Portland, Ore. - Blue River Dam is a heavy collection of rock, 270 feet high and more than 1,200 feet long. It, along with Cougar Dam, another massive rock-fill structure, work in coordination to provide flood risk management along the McKenzie River, a tributary of the Willamette River.

This year, Blue River Dam turns 50-years-old, and marks the 50th commemoration of the completion of the entire system of U.S. Army Corps of Engineers' 13 dams in Oregon's Willamette Valley, which has been systematically protecting people, infrastructure and a way-of-life since 1969.

Flood control was the main driver behind the multiple purpose development of the Willamette River Basin after World War II. The Flood Control Act of 1938 outlined the basic development, and prompted the construction of the Willamette Valley Project's first two dams: Fern Ridge and Cottage Grove. Additional Flood Control acts resulted in the construction of a total of 13 dams and reservoirs that make up the Willamette Valley Project.

The great flood in December 1964 put these projects to the test. The end result was flood prevention benefits amounting to $514 million (about $4.2 billion today), over twice the cost of the projects completed at the time.

"It's interesting to think about how settlement patterns have changed in the Valley," said Cameron Bishop, Willamette Valley Project environmental specialist. "We're occupying areas where we normally wouldn't because of the lessened risk from floods. It's a strange tension," he said.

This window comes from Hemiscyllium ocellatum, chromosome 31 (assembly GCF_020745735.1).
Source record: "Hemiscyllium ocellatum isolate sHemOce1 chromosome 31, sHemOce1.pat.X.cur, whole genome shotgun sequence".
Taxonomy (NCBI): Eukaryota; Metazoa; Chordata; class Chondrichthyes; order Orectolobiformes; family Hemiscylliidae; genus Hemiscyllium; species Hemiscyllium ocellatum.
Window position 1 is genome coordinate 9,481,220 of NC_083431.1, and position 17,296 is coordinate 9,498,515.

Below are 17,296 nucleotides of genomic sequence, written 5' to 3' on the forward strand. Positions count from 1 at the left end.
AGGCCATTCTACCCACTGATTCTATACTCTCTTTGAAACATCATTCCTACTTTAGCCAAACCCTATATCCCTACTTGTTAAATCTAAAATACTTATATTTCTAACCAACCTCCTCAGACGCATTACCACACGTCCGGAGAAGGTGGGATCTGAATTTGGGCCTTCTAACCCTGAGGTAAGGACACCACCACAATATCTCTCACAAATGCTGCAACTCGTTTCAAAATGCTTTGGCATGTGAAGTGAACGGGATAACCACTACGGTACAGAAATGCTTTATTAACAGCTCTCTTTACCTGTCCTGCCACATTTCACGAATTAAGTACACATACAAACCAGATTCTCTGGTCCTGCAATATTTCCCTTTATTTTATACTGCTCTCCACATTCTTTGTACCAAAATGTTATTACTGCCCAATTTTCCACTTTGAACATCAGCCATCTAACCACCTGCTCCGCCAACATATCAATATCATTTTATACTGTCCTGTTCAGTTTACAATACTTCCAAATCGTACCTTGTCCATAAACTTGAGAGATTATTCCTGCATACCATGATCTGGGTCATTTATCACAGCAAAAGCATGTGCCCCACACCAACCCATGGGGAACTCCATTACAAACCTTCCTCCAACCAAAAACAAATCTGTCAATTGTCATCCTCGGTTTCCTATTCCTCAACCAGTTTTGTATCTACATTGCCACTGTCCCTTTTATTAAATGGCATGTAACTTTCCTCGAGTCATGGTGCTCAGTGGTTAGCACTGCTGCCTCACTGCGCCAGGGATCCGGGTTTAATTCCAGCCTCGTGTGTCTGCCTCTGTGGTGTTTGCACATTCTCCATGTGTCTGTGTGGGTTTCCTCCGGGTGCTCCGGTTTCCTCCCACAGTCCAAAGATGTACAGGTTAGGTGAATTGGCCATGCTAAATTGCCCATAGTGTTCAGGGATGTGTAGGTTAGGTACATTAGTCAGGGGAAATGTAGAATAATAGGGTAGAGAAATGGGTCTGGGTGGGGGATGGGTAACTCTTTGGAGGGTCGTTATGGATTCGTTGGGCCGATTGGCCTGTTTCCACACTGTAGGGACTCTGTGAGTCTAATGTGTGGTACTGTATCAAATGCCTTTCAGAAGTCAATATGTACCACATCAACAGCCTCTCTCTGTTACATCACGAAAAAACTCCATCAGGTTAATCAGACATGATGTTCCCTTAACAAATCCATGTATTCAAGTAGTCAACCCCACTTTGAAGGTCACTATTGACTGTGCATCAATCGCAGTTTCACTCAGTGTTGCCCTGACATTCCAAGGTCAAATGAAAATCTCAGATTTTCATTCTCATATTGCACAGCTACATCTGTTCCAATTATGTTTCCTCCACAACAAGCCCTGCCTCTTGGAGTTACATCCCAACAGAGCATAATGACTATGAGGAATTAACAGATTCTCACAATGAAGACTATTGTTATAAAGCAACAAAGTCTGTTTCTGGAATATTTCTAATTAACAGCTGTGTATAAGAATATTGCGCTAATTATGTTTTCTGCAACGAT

Portland District owns and operates Blue River Dam and the 12 others within the Willamette system. The District estimates that the system reduces the impacts of flooding enough to save the state of Oregon, its taxpayers and the roughly 70% of the state's residents who live in the valley more than one billion dollars on an annual basis.

Even with the annual savings and an estimated savings of $26 billion dollars since 1994 from the reduction of floods and flood severity, the system has presented challenges. For one, many of the high-head dams block fish passage to Endangered Species Act-threatened species. Additionally, when the Corps built the structures, some lands were inundated with water, resulting in the government relocating homes and towns. These reservoirs also change water temperatures, which can have multiple impacts, some to fish and wildlife, others to water supply and quality.

"Our system has allowed Willamette Valley residents to live with less disruption from flooding because we can take the peaks off of flooding events," said Dustin Bengtson, Willamette Valley Project deputy operations project manager. "But people have to realize that there are trade-offs and our agency has to balance those competing needs."

As one can conclude by the amount of money saved throughout the system's history, even with the challenges it represents, the Willamette Valley Project has had an immense impact on communities downstream of the dams for the past 50 years.

Learn more about the Willamette Valley Project at: https://www.nwp.usace.army.mil/Locations/Willamette-Valley/